Bob


  9. #9
    Silver Hawk Member jclary's Avatar
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    If you are merely repairing holes in floor pans, body integrity should not be compromised. It is when you have issues involving major support areas, such as door posts, that the problem gets dicey and the skill required increases. Care should be taken not to "torque" or twist the body once removed from the frame. I have used a combination of rivets and tech screws to hold repair panels securely for welding. When I was selling spray booths, I had a ready supply of sheet metal from the fab shop. There is also a "weldable" sealant that auto assemblers use in their "under-body" departments that withstands the heat of welding but I have never seen it offered to the public. Once I install a patch in a floor, I use a pliable undercoat (doesn't get hard and brittle like the old stuff) topside and underside for an airtight seal.
    Good luck with your project. Try to avoid disturbing the critical areas of original dimensions and structure as much as possible. Work when its fun and take a break when its not. Keep us updated about your project. We are eager to see the results.

    John Clary
    Greer, SC

    I have only two limitations ...BRAINS & ENERGY
    SDC member since 1975

  10. #10
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    Hey Johnny you get the floor pans yet?

  11. #11
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    Yes, I got the floor pans... partially due to good neighbors. The vendor sent them correctly, but the mail man delivered them to somebody who lives a few blocks down. Luckily they were honest (I'm assuming they had no use for what was in the box if they even knew what it was) and delivered them to me.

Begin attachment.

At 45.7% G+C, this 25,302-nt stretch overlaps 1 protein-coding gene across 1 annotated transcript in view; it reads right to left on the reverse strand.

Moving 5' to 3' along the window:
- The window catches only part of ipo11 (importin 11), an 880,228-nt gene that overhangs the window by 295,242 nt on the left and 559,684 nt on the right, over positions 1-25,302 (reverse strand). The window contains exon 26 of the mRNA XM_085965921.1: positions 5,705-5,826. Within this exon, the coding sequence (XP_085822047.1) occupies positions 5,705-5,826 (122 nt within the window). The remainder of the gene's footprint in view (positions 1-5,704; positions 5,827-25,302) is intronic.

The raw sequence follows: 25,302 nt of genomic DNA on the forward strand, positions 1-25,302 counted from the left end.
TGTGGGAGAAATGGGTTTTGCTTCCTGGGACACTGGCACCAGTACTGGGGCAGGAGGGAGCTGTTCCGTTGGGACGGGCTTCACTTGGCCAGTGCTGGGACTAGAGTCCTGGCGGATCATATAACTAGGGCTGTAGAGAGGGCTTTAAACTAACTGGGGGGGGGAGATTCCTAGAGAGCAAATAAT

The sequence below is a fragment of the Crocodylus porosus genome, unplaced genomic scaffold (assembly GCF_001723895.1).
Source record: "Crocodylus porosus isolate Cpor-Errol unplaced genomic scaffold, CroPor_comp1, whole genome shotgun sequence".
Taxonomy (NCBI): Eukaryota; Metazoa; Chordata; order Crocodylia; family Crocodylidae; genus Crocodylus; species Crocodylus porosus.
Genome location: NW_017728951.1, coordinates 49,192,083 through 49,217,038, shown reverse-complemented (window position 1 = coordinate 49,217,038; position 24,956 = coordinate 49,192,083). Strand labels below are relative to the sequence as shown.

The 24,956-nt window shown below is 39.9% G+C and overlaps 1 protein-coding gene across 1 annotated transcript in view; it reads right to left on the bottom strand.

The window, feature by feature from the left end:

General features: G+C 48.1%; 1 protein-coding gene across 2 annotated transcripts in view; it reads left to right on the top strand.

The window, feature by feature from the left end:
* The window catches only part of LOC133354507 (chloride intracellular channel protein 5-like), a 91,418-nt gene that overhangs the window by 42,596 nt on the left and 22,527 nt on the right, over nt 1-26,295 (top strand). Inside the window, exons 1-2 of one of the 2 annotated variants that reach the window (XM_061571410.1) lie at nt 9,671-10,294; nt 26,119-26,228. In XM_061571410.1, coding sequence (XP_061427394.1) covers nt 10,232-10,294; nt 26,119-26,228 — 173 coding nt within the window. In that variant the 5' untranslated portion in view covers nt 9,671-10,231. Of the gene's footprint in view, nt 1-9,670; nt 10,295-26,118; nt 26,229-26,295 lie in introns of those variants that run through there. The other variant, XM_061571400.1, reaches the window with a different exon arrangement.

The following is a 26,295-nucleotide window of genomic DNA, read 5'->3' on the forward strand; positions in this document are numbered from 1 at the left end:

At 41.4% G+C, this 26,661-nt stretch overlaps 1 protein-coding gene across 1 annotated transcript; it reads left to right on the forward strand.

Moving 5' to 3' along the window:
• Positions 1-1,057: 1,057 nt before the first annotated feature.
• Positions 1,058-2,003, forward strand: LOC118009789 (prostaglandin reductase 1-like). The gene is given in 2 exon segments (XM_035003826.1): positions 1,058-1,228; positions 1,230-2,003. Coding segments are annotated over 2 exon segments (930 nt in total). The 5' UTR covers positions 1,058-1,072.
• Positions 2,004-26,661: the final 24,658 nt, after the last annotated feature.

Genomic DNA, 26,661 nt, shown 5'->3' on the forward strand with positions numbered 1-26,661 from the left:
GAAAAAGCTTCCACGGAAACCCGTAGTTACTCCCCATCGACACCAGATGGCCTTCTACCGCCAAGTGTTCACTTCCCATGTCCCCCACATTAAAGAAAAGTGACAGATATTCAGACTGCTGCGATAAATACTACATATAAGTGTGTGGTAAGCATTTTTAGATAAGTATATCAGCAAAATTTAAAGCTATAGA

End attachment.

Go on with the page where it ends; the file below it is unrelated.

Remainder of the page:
The pans look nice. We were going to start last night, but didn't. I got the 220 line hooked up with the correct plug to work with my Dad's welder and he brought it over. Sometime this month, hopefully, we will start on it. I'll definitely take pics and post them if you'd like.

    John

    1950 Studebaker Champion 2dr sedan.

  12. #12
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    Sweet, I'm going to order a set then.

  13. #13
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    Let us know how they fit I need them for my 51 Commander coupe Doug M

  14. #14
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    Having never even attempted to do replacement floors and such and hearing that the replacements never fit dead-on, do ya usually drill holes or such, in the originals as reference points prior to making the templates and then transferring this template info onto the replacements prior to cutting them out for the butt welding, spot welding and such? Sorry for the remedial question.

  15. #15
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    Johnny, I'm about to order the same floor pans from c2cfabrication. Can you tell me how they worked out? Thanks, Mark (mrogers22@cfl.rr.com)

    Mark Rogers

  16. #16
    President Member Nelsen Motorsports's Avatar
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    Watch out when you put in replacement panels on a stock floor, or at least on a 54 Stude because today we found out the undercoating is flammable today while welding.

    Alex Nelsen ,the youngest Studebaker nut in the world!
    1954 Champion Coupe
    Lizella, GA

  17. #17
    Silver Hawk Member jclary's Avatar
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    Just slap a steak "Topside" while you work! New floorboards and lunch! ... Multi-tasking!

  18. #18
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    Johnny how do the floor pans fit. I would like to know I need to replace also.